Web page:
From yesterday’s Dispatch:
Back in the days when Under the Boardwalk, Back Stabbers and Yakety Yak hit the airwaves, the groups who sang them — the Drifters, the O’Jays and the Coasters — were faceless voices spilling out of the radio.
But when the nostalgia craze for ’50s, ’60s and ’70s music developed in recent years, hundreds of musical groups hit the concert, festival and fair circuit. Some of today’s touring groups contain original band members, but many don’t.
Most concertgoers don’t know the difference. But many of the original artists sit idle at home, or have gone broke pursuing lawsuits against knock-off bands that profit from their hard-earned musical reputations.
…The Ohio General Assembly stepped into the spotlight yesterday, as the Senate unanimously passed the “Truth in Music Act.” The legislation, which has been approved in two dozen other states, would require performing musical acts to have at least one original band member in order to use the original band’s name.
In other words, there must be at least one original Drifter on stage, or the group can’t be called the Drifters.
“False, deceptive or misleading” advertising and performances could constitute separate violations, each punishable by a civil penalty of $5,000 up to $15,000.
Seriously? This is going to be a law?
Note that the Dispatch article goes on to quote one of the founding members of the Coasters and Bowzer from Sha Na Na, itself a revival/cover group, both in support of the measure. The article doesn’t, however, mention any actual examples, local or otherwise, of this problem.
I suppose that I’m greeting this thing with more bemusement than anything, since I would tend to agree that seeing a “fake” group is something of a ripoff — but, y’know, that’s what federal trademark law is already there for, isn’t it? It doesn’t really address who “owns” the name — the fact that someone has adopted the name of a band decades after the original went defunct and performs the same music would seem to support the idea that there’s a “brand”, but there wouldn’t be any market confusion, only that the participating parties had changed, right?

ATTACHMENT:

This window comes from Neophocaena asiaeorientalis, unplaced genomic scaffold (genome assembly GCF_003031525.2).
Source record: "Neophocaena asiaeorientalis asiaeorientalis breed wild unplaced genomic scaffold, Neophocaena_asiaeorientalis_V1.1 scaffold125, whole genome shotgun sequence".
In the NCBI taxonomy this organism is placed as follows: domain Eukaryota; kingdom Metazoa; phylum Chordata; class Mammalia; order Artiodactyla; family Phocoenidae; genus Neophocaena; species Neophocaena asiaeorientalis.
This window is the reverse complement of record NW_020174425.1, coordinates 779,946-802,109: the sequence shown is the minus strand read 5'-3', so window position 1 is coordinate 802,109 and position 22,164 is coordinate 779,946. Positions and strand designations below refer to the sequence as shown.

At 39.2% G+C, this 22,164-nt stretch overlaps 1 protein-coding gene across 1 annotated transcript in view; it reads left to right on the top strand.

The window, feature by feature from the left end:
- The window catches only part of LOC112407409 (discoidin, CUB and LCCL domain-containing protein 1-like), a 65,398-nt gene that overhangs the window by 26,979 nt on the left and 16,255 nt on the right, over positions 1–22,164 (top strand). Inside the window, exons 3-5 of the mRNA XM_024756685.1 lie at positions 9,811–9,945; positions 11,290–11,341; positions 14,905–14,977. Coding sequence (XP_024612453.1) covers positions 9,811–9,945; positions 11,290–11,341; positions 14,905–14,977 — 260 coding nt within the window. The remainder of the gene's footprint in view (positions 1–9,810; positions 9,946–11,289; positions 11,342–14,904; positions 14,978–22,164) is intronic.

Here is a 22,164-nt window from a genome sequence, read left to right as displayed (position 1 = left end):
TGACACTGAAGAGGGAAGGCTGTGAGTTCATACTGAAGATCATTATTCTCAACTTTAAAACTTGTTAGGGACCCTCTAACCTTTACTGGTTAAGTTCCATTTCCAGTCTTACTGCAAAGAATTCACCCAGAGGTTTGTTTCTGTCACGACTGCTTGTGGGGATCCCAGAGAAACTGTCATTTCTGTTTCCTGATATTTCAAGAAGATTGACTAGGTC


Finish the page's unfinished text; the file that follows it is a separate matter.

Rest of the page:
Thanks to the internets, here’s a portion of what Wikipedia has to say about the Coasters:
Several groups used the name in the 1970s, touring throughout the country, though Carl Gardner, one of the original Coasters, held the legal rights to it. Gardner continued to tour with the Coasters and has made many attempts to stop bogus groups with no connection to the original group from using the name. In late 2005 Carl’s son Carl Gardner, Jr. took over as lead with the group, when his father retired. The Coasters of 2008: Carl Gardner Jr, Ronnie Bright, Alvin Morse, J.W. Lance, and Thomas Palmer (gtr), with Gardner Sr as coach. []
As of 2007, all of the other original group members, except Leon Hughes, have either died or retired. Some of the former members suffered tragic ends. Saxophonist and “fifth Coaster” King Curtis was stabbed to death by two junkies outside his apartment building in 1971. Cornelius Gunter was shot to death while sitting in a Las Vegas parking garage in 1990. Nate Wilson, a member of one of Gunter’s offshoot Coasters groups, was shot and his body dismembered in 1980. 
Don’t get me wrong. The Coasters were a tremendously important part of rock ‘n roll history and I frankly think the original members should be treated like royalty. But:
1) The Coasters, like many of the “classic” groups I suspect this law is aimed at protecting, were only performing someone else’s material. They didn’t write their own songs — Jerry Lieber and Mike Stoller did. At best, the Coasters can lay claim only to their own interpretations of the music itself.
2) If I read this right, Gardner is the only original member of the Coasters left who’s trying to actively make money from the Coasters , only he’s not even in the group, he’s the “coach” — meaning that there are no original members of the group performing. Wouldn’t that be just as problematic under the new law as an “impostor” group? Where’s the line between “these guys were never in the group originally but have the blessing of someone who was ” and “these guys were never in the group originally”? The whims of an aging musician determine whether the state gets to fine someone up to $15,000? I call shenanigans.
3) Take this a step further. The Coasters, like many other musical groups over the last fifty years, have had a constantly rotating membership. Who’s “original” in that scenario? Do they have to appear on the record in order to sing the song? What if they didn’t record it but toured with the group in the 50s, or 60s, or 70s?
I have thought about this way too much, now, but I’m gonna wager I’ve spent more time on it here than anyone in the Ohio Senate, and this only took about twenty minutes. This is really one of the worst cases of “shouldn’t there be a law…?” that I’ve ever seen. The answer is that there probably shouldn’t.